Fraser

Fraser River

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Natural Heritage

With a length of 1,375 km, the Fraser is the longest river within British Columbia and the longest of the Canadian Heritage Rivers.

The headwaters of the Fraser River  are high in the Rocky Mountains. Fed by spring snowmelt, the river passes through the rolling hills and flatlands of the interior plateau, through the Coast Mountains and Fraser Canyon, and eventually enters a broad flood-plain extending 130 km to Vancouver and the river’s mouth at the Strait of Georgia, part of the Salish Sea. Unlike many other large rivers worldwide, the Fraser has never been dammed on its main stem. It is, in this sense, a truly wild river.

The Fraser River Basin is 220,000 square km, about one-quarter of BC’s landmass, and encompasses 12 major watersheds with a complex network of tributaries and lakes.

The Fraser River and its estuary are home to many fish species, including White Sturgeon, which date back to the age of the dinosaurs. These remarkable fish can grow six metres long and live up to 100 years. The Fraser is one of the world’s most productive salmon river systems, supporting all seven species of Pacific salmon: Chinook, Sockeye, Coho, Chum and Pink Salmon as well as Steelhead and Cutthroat trout. Pacific salmon, in turn, are known to support over 160 other animal species in BC. The wetlands of the Fraser River delta are an important staging area on the Pacific Flyway, supporting the highest density of wintering waterfowl and migrating shorebirds in British Columbia.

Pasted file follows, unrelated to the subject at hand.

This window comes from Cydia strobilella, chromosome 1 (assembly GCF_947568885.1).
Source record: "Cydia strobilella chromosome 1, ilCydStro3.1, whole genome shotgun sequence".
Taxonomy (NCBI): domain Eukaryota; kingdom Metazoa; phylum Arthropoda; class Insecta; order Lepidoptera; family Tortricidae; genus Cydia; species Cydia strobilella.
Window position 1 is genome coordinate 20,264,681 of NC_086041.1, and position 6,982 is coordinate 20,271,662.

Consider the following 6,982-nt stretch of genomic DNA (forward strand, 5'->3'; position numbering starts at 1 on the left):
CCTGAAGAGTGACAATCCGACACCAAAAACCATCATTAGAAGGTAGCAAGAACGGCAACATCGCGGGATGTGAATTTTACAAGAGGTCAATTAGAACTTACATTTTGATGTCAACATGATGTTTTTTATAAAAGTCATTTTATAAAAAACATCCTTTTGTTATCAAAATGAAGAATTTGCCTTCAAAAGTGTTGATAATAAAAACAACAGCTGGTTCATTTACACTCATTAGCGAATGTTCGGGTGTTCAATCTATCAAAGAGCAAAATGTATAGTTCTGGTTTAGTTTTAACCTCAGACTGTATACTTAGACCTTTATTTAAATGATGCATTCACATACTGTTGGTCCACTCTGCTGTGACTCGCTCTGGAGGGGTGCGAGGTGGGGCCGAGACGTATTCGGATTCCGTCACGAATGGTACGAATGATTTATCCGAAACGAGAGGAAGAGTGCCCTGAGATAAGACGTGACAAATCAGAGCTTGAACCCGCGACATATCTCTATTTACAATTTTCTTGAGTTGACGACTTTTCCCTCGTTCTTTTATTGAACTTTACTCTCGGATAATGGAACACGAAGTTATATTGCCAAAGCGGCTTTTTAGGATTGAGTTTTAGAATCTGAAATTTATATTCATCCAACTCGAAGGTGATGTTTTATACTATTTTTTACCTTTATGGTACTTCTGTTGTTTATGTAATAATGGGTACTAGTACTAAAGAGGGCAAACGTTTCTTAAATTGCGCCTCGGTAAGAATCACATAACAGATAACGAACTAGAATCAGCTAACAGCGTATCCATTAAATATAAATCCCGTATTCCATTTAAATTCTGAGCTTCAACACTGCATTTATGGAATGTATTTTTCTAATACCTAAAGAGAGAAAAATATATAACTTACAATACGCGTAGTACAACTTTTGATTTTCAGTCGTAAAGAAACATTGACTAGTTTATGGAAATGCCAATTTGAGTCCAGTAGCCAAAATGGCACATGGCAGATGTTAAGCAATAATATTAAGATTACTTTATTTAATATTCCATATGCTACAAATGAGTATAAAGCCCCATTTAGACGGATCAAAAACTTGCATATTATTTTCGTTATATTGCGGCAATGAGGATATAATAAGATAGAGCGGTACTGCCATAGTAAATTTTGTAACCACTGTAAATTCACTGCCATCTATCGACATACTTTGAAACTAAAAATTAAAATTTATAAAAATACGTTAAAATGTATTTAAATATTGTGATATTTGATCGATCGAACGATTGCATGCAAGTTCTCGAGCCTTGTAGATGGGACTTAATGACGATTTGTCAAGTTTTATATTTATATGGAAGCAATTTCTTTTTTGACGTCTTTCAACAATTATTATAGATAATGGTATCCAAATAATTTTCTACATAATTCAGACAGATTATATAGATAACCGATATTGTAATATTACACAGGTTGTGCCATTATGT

Melting snow is the main source of the river, which has a high silt content that gives the river a milky appearance in the upper reaches and a grayish-brown colour near the mouth. Annual silt loads are estimated to be 20 million tonnes of silt, clay and gravel, with 3.5 million tonnes being deposited annually in the lower reaches of the river valley, and the remainder being carried into the Strait of Georgia. Over time, this silt has created the rich, productive farmland of  BC’s Lower Mainland. The lower river channels require periodic sand dredging for marine traffic at Fraser River port facilities.

Cultural Heritage

First Nations people have lived along this mighty river for at least 10,000 years, travelling its waters from community to community and relying on the river’s abundance for food and trade. The river has borne different names in different regions, such as “Ltha Koh” (in the upper reaches, land of the Stellat’en people) and “Stó:lō” (in the canyon and valley, home of the Stó:lō people or “people of the river.”)

Exploration associated with the European fur trade began in the 1800s. Simon Fraser, for whom the river was later named, undertook explorations in 1808 on behalf of the North West Company brought attention to the vast and rich territory beyond the Rocky Mountains. By 1827, the first fur trading post was established on the river at Fort Langley. It remained the centre of commerce and trade until 1858 when New Westminster was selected as the site for the capital of the mainland government.